- Promoting spontaneous conversations. With so much emphasis on building community, Yammer was key to enabling attendees who work in different locations to comment on current activity, ask questions, respond to each other’s posts, forge new friendships, and build enthusiasm.
- Maintaining momentum. People contributed to Yammer threads long after the event ended, which helped to extend the rally’s key messages and helped employees and leaders continue to collaborate and share ideas.
- Providing real time Q&A. Moderators monitored the End User Services Engineering Yammer thread. They collected attendee questions and then either presented them live to people on camera or queued the questions for a later scheduled speaker.
- Building community. Attendees used Yammer to share recipes and photos of regional dishes for the cookbook sessions, introduced each other and posted pictures of themselves and their work spaces, and commented on each other’s posts.
The End User Services Engineering team used the following hardware to support the global rally:
- Skype TX/scan converters. The production team at the main studio location used these devices to collect multiple inputs (Skype TX collects Skype calls and scan converters collect Skype for Business calls), merge the data, apply graphical overlays, and then output the integrated signal to the Skype Meeting Broadcast channel.
- Preconfigured laptops. They shipped laptops before the rally to each site where a participant was scheduled to interact with attendees. The End User Services Engineering team preconfigured laptops with the right software and settings to optimize the data streaming back to the studio.
- Audio/video equipment. They used a large array of audio/video equipment for the event, from professional broadcast cameras and mixers in the main studio to built-in webcams on laptops and headsets with mics for remote contributors.
Adding two-way communication capabilities to a broadcast
The most significant technical challenge to the global rally was supporting true two-way communications through the Skype Meeting Broadcast one-to-many broadcast model. Some of the variables the team considered included:
- Determine the number of people joining the event. Skype for Business is a great option for meetings up to 250 people with support for sharing audio, video, desktops, whiteboards, and more.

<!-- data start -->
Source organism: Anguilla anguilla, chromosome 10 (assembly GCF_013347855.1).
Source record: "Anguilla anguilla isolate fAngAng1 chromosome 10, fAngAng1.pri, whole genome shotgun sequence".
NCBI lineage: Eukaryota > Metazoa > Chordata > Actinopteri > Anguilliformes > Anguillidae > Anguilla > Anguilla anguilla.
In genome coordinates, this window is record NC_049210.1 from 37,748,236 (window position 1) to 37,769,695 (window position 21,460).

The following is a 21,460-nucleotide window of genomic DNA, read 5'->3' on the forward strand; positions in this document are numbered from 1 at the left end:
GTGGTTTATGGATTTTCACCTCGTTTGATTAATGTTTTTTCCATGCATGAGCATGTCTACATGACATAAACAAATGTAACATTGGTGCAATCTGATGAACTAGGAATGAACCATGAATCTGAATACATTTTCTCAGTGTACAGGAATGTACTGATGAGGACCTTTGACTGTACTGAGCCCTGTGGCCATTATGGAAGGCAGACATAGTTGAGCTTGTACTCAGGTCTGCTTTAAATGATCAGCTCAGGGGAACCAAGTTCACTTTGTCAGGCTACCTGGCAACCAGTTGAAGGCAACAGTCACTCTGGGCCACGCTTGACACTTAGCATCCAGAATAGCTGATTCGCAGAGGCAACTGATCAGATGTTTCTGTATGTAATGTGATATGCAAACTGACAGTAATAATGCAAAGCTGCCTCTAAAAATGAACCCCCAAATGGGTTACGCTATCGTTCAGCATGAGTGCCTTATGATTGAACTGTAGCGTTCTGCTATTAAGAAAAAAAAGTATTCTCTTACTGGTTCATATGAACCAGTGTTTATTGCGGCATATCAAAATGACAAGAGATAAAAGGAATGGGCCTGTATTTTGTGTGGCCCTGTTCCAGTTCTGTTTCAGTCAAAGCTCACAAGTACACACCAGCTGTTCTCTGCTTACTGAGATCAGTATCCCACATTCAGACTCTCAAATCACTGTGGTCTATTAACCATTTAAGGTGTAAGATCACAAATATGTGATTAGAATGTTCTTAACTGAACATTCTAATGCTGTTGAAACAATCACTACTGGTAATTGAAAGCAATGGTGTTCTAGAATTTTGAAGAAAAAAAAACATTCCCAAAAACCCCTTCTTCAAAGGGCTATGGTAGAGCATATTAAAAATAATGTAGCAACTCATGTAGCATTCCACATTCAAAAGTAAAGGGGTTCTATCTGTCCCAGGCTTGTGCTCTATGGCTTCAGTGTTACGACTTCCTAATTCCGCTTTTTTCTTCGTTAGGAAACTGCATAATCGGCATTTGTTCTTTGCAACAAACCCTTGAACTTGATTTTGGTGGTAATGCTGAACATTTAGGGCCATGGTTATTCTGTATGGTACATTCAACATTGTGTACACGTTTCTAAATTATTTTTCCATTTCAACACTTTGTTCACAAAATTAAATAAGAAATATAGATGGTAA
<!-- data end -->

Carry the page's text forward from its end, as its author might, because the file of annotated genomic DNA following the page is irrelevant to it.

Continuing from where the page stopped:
- Use the consumer version of Skype for basic audio/video meetings. Skype is another option, especially for meetings where the focus is on connecting audio and video. As a free service, this version of Skype doesn’t offer the level of enterprise security, manageability, or Office integration that is available in Skype for Business.
- Use Skype Meeting Broadcast for single-location broadcasts of larger events. Skype Meeting Broadcast is an excellent standalone choice for broadcasting an event from a single location to audiences up to 10,000 people. It supplies built-in, DVR-type controls to pause, rewind, and replay the broadcast. It also supports embedded Yammer and Microsoft Pulse add-ins without the need for additional broadcast hardware.
- Consider partnering with a production studio for large, multi-location events that support two-way communications. End User Services Engineering worked with Microsoft Production Studios, which can use Skype TX and other hardware to tie Skype or Skype for Business feeds into a Skype Meeting Broadcast data stream.
The diagram in Figure 2 shows how two-way communication was achieved using Skype TX and scan converter hardware to capture data streams from Skype and Skype for Business, combine them with the Skype Meeting Broadcast feed, and send that integrated stream out to attendees through Skype Meeting Broadcast.